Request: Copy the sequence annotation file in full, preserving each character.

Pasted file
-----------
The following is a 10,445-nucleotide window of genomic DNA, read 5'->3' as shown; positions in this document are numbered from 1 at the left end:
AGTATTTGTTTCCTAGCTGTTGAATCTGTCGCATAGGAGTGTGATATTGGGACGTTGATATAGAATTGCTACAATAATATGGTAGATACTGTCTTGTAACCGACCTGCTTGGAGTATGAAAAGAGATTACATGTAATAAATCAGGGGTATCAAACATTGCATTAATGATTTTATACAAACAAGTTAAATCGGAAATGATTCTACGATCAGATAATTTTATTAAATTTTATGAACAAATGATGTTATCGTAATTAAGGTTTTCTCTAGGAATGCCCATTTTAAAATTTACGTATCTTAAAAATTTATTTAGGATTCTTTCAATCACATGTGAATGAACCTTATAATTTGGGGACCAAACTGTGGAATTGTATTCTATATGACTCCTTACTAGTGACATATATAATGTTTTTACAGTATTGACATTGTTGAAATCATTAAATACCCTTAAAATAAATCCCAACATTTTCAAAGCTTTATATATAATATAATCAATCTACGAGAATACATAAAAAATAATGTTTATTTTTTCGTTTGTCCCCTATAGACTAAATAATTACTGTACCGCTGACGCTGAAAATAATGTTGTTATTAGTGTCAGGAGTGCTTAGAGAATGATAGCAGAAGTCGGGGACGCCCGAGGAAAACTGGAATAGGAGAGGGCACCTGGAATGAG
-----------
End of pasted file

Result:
The following is a 10,445-nucleotide window of genomic DNA, read 5'->3' as shown; positions in this document are numbered from 1 at the left end:
AGTATTTGTTTCCTAGCTGTTGAATCTGTCGCATAGGAGTGTGATATTGGGACGTTGATATAGAATTGCTACAATAATATGGTAGATACTGTCTTGTAACCGACCTGCTTGGAGTATGAAAAGAGATTACATGTAATAAATCAGGGGTATCAAACATTGCATTAATGATTTTATACAAACAAGTTAAATCGGAAATGATTCTACGATCAGATAATTTTATTAAATTTTATGAACAAATGATGTTATCGTAATTAAGGTTTTCTCTAGGAATGCCCATTTTAAAATTTACGTATCTTAAAAATTTATTTAGGATTCTTTCAATCACATGTGAATGAACCTTATAATTTGGGGACCAAACTGTGGAATTGTATTCTATATGACTCCTTACTAGTGACATATATAATGTTTTTACAGTATTGACATTGTTGAAATCATTAAATACCCTTAAAATAAATCCCAACATTTTCAAAGCTTTATATATAATATAATCAATCTACGAGAATACATAAAAAATAATGTTTATTTTTTCGTTTGTCCCCTATAGACTAAATAATTACTGTACCGCTGACGCTGAAAATAATGTTGTTATTAGTGTCAGGAGTGCTTAGAGAATGATAGCAGAAGTCGGGGACGCCCGAGGAAAACTGGAATAGGAGAGGGCACCTGGAATGAG